CS: Oh, animals. The shock of the appearance of creatures and critters. The groundhog who lives under my house and leaves muddy prints all over the deck at night so that I see what he’s been doing when I wake up. I catch him gnawing one of my tomatoes and he books it around the house. The skunk running past me when I walk out and startle him in the late afternoon. The deer standing at my backdoor, smelling the doorknob—he doesn’t notice me watching him from inside because of the glare on the glass. But I’m like a foot away, listening to him breathe. The snake I scare back into the rocks in my driveway. I have no idea what kind of snake he is. I worship these animals exercising their instinct against the backdrop of a planned environment (suburbs). To me, that’s not far off from the making of poems, or at least what I do or attempt to honor in my work. It goes back to startling. Everything goes back to startling.
In the spirit of Fahrenheit 451, which poem or book of poetry would you memorize in order to save it from utter destruction?
CS: Wallace Stevens’s Harmonium. What a pleasurable book! And what a first book! I was an altar boy as a kid, like Stevens, and I, too, have come to see poetry as a means of redemption, as he eventually did. Oh, but didn’t he have that death-bed conversion? I think he did—I’m going to try to avoid that. I’m also going to try to avoid getting punched into a puddle by Hemingway. Anyway, like Stevens, I see imagination as the most godlike thing I’ve experienced. Stevens said, “Art makes the world more.” I get that. You make a metaphor, and bam! The world has grown a new little nipple or knob.
What is your advice to the younger poet? I am particularly interested in your advice with regards to the relationship between teaching poetry and writing poetry.
CS: Yeah, I struggle with this. Because I know how I feel as a poet teaching, say, a poetry workshop one day, and teaching a modern American poetry course the next. I realized a few years ago that I’m probably not a scholar, and that that greatly affects how I teach a literature course. I fear that my writer’s perspective takes over sometimes. Do we teach the heartbreak, or the line break?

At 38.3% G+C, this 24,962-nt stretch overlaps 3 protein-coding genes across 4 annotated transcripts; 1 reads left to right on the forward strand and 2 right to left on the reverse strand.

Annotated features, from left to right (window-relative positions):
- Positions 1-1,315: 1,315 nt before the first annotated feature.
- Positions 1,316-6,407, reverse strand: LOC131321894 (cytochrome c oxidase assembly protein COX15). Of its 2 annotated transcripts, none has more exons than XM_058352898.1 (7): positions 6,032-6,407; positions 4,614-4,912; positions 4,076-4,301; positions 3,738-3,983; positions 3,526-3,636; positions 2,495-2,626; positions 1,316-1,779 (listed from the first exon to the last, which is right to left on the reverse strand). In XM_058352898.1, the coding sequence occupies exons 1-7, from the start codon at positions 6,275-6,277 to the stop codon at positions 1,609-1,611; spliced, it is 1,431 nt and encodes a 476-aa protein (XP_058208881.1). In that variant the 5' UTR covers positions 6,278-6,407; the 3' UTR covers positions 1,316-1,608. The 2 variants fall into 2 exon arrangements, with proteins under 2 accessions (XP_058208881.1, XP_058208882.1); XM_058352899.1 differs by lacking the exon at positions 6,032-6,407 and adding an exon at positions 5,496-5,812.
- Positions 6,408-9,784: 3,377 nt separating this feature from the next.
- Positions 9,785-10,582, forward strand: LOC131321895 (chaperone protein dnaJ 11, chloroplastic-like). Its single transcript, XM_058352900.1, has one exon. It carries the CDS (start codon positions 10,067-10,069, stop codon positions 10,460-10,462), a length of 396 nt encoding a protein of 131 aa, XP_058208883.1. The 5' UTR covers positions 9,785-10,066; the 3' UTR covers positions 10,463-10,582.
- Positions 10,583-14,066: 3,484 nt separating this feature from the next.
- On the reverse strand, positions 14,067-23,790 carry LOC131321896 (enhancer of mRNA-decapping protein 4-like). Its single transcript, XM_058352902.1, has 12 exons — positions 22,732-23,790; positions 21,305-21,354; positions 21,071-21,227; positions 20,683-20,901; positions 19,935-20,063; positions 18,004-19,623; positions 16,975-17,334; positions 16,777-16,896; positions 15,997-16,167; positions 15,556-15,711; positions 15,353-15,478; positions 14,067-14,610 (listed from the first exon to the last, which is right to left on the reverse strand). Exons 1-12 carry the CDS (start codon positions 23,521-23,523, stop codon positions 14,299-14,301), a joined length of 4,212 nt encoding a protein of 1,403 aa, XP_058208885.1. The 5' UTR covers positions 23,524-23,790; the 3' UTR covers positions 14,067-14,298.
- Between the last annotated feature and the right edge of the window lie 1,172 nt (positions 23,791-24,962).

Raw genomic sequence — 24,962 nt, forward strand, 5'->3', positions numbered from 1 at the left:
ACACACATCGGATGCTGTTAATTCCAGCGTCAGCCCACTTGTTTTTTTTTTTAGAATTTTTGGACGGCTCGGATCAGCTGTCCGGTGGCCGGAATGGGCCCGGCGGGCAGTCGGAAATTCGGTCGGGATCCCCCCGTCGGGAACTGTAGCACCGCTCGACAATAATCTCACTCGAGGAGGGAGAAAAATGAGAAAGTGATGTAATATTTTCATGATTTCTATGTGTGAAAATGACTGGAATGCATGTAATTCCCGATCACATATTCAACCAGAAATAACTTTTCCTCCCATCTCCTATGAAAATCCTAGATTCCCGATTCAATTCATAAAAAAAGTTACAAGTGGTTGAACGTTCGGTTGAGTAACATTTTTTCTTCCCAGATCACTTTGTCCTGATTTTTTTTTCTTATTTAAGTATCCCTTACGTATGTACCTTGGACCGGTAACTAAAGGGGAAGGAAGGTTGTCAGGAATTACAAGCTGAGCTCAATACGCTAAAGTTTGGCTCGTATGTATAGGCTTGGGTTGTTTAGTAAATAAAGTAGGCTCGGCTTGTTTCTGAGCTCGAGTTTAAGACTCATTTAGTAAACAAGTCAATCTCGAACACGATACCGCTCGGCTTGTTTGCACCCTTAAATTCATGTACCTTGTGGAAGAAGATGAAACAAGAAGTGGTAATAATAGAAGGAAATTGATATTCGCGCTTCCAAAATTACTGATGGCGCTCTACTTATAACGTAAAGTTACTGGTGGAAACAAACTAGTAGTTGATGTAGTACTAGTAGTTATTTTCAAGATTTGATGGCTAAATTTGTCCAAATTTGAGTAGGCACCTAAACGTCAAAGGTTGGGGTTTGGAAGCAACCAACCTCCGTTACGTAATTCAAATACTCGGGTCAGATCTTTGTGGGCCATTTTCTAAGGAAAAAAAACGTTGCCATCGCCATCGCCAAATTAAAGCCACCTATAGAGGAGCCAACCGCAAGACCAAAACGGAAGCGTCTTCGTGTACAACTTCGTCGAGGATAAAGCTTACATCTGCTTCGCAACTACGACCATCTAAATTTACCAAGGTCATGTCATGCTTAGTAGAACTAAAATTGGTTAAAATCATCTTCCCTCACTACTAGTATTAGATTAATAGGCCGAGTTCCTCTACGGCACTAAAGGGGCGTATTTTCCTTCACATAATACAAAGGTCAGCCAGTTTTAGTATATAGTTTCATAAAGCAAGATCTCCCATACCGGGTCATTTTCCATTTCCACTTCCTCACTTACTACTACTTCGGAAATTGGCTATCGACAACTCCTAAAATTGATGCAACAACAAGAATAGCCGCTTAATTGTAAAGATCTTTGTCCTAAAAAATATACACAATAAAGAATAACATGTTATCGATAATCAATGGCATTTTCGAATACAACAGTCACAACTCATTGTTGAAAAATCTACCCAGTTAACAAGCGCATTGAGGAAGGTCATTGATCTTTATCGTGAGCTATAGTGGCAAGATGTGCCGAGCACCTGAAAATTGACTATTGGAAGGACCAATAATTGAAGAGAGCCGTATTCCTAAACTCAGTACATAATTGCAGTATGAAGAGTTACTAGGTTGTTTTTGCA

My advice to the younger poets has always been to take stock of what others are doing (i.e., read more than you write— you’ve surely heard this), and to find your own place in that sea based on what strains you find striking there. And to get outside of poetry, into other media, for other perspectives on art. And that once you find the weirdest part of your poetic sensibility, your aesthetic, exploit the shit out of that. And don’t worry about having nothing to say. Sharpen the tools for when you do. Go read what John Cage has to say about silence and about listening to traffic. Go read what Charles Olson has to say about the breath, and about occupying the page. Go read everything from Emily Dickinson. Then compare that to Whitman. Then compare that to Pound.
Then make all your poems like pop songs.
Many poets see their poetry as part of a particular context or purpose, such as therapy, social consciousness, politics of all stripes, redefining the limits of meaning, et al. Does this notion apply or appeal to you?
CS: I like your phrase “redefining the limits of meaning.” Can I pick that one? Yeah, the idea of “meaning” has gradually become suspect for me in recent years. Like, what does any poem, any line, any metaphor really mean? I’m thinking of Stevens now, of his “Let be be the finale of seem.” That poem, “The Emperor of Ice-Cream,” is nearly impossible. Think about the meaning of an “emperor of ice-cream.” It makes sense in the context of the poem, but beyond that? Think about some of the gems Ginsberg drops in “Howl,” like “the crack of doom on the hydrogen jukebox.” Or, before that, the crazy linguistic anatomies found in the poems of Hart Crane, who wrote about “New thresholds, new anatomies, wine talons.” What is a “hydrogen jukebox?” What is a “wine talon?” I will never know this with the part of my brain that knows what kind of bird is sitting in my lilac tree. But that’s the godlike part of poetry, to me. It is difficult to get at the meaning of these poetic anatomies, to mediate them with rational discourse, but that’s what makes them so enjoyable to me. I have religious faith in them. I don’t have to use my academic brain. I can just love the freshness of their constructions. I get them with another part of me.
What neglected or forgotten writer, corner of knowledge, or limb of investigation would you like the world to know about?
CS: My dad died six months ago, suddenly, at 62. My grandfather died last month, at 85. My cat died last week, at 17. My house is filling with ashes.
Interview by Ismael Ricardo Archbold.
Photography courtesy of the author.